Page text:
Do you use the rule of 72? Is it helpful to you? Can you connect it to some higher order mathematics?

If you are earning 9% for 9 years do you expect to more or less double your money? (Choose more or less)

At 9% how many years to quadruple your investment.

Quote:pacomartin

Do you use the rule of 72? Is it helpful to you? Can you connect it to some higher order mathematics?

If you are earning 9% for 9 years do you expect to more or less double your money? (Choose more or less)

At 9% how many years to quadruple your investment.

18 years

edit: damn, I misread the question. He threw me off with the 9 years thing

Quote:pacomartin

Do you use the rule of 72? Is it helpful to you? Can you connect it to some higher order mathematics?

If you are earning 9% for 9 years do you expect to more or less double your money? (Choose more or less)

At 9% how many years to quadruple your investment.

More.

Double in 8 years. Thus quadruple in 16 years.

At the current interest rates I'm being paid -- just a fraction of a percent -- it's more like lifetimes to double the money.

In answer to your question, 9 years at 9% more than doubles.

Quote:pacomartin

I use it as a general guidepost in financial planning. It should be taught more in schools. I had to learn it on my own before it was briefly covered in a college finance course. Prof in that course told about 4 of us he wasn't calling on us for the rest of the semester about 10 weeks in.

If it pays X percent a year, then after 1 year, $1 is now (1 + X/100); in 2 years, it is (1 + X/100)

^{2}, and so on.

It doubles when (1 + X/100)

^{N}= 2

ln 2 = N ln (1 + X/100)

N = ln 2 / ln (1 + X/100)

NX = X ln 2 / ln (1 + X/100) = ln 2 * X / ln (1 + X/100)

There was a reason I did this, but it escapes me at the moment...

Start from A = P*e^(rt), which calculates the value, A, of an investment with principle, P, annual interest rate, r (compounded continuously), and time, t years. To double your money, you want to reach an A-value equal to 2P.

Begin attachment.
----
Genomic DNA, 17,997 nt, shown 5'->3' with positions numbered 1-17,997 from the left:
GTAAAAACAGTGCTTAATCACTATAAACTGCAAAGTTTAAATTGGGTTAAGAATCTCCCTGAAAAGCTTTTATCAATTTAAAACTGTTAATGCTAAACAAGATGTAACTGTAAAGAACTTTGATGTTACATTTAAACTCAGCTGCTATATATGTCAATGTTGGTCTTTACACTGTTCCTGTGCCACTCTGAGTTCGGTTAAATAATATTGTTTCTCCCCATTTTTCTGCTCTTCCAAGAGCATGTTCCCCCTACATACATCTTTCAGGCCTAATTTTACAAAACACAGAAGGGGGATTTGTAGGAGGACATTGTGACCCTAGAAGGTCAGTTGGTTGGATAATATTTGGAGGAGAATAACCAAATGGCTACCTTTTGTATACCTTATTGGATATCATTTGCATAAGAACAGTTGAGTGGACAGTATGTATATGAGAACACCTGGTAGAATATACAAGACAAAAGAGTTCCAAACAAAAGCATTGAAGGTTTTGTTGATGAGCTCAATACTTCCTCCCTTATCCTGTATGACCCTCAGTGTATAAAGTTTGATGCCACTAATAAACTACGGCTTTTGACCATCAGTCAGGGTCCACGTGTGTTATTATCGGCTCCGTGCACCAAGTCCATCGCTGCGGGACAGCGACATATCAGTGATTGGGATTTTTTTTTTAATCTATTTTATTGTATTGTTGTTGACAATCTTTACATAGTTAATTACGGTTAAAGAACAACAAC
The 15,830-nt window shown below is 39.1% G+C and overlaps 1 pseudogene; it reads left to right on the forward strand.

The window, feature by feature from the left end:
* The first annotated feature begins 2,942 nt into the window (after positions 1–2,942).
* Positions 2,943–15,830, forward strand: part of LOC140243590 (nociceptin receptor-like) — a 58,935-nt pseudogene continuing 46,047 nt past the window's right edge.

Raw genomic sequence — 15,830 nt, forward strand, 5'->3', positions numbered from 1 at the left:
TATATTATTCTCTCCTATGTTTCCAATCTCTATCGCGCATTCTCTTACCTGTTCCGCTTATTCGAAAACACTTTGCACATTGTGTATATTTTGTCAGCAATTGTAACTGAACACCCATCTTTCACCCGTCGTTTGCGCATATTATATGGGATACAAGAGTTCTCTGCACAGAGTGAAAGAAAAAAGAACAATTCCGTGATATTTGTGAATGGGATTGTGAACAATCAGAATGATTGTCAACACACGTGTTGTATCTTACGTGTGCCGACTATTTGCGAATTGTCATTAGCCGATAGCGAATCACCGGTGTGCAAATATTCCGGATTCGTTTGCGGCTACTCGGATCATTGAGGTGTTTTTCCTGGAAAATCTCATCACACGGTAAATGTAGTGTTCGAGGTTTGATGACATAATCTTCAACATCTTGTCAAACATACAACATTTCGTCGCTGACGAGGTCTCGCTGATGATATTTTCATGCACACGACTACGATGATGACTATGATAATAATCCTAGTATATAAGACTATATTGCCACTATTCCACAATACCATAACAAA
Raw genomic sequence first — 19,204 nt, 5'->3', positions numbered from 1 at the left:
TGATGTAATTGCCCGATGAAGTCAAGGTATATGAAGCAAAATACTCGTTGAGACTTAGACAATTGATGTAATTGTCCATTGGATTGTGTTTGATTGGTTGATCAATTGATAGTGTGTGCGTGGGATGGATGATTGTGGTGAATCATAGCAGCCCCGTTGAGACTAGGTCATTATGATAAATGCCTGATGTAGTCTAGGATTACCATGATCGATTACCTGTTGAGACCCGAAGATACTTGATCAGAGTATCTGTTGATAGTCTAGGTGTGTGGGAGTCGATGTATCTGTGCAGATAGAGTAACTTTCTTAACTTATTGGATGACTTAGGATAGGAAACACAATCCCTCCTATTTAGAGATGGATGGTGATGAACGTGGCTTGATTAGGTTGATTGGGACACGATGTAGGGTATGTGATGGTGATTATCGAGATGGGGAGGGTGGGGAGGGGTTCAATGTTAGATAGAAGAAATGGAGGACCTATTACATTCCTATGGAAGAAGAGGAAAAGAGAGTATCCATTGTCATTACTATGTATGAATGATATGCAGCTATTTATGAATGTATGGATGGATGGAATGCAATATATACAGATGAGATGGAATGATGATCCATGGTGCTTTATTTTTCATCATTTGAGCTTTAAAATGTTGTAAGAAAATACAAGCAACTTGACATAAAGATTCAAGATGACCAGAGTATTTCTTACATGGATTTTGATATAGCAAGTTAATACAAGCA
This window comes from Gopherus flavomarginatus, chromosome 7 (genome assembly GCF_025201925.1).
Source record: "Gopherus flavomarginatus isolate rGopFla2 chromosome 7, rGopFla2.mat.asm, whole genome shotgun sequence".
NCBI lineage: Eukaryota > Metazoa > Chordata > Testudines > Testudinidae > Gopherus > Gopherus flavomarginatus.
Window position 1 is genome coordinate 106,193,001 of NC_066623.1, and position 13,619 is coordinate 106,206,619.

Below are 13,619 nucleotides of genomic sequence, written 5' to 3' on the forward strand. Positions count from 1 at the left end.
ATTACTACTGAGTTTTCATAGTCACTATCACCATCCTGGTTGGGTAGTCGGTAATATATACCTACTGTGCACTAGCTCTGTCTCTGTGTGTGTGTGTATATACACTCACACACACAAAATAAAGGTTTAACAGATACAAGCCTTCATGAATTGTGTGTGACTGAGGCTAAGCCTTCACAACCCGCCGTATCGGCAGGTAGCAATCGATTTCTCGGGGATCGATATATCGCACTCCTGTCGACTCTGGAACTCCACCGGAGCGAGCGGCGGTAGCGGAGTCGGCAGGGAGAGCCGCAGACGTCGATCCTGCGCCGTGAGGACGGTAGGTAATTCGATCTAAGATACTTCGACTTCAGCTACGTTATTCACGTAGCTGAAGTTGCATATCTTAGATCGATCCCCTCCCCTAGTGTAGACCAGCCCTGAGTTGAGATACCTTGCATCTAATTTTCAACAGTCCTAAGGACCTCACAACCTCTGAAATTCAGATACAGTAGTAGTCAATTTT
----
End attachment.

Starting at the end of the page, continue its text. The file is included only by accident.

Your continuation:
2P = P*e^(rt)

2 = e^(rt)

ln(2) = rt

t = ln(2)/r

Note that ln(2) is about 0.69. Since 72 is pretty close to 69 (and has lots of factors), it is commonly used for a quick estimate. For r = 9%, t = ln(2)/0.09 = 7.7 years, so the 8 years given by the Rule of 72 is pretty close.

By the way, if you want to quadruple your money, use ln(4) instead. ln(4) is about 1.39, so you could use a "Rule of 140" or "Rule of 144" there. Of course, ln(4) = 2*ln(2), which means quadrupling your money will take twice as long as doubling it.

Also, A = P*e^(rt) can be derived by solving the separable differential equation dA/dt = rA.

1 sigma ~= 13/19

These two were approximations used in H.S. in the mid 70's.

Quote:drebbin37Start from A = P*e^(rt), which calculates the value, A, of an investment with principle, P, annual interest rate, r (compounded continuously), and time, t years. To double your money, you want to reach an A-value equal to 2P.

2P = P*e^(rt)

2 = e^(rt)

ln(2) = rt

Thanks - I knew that something approaching infinity was in there somewhere (in this case, the number of times per year that interest is compounded), but couldn't remember where.

Take out your phone, express the interest rate as a decimal, add 1, take the reciprocal of the natural log, and multiply by .693. There was a time that would have been appreciably harder than the rule of 72, but that time is past.

Though for what it's worth, I'm getting that it works best around 8%. More that that, it'll give you too short a time, less than that, too long of one, although I'm a bit surprised how slowly it actually moves. I can see how it became as popular as it did.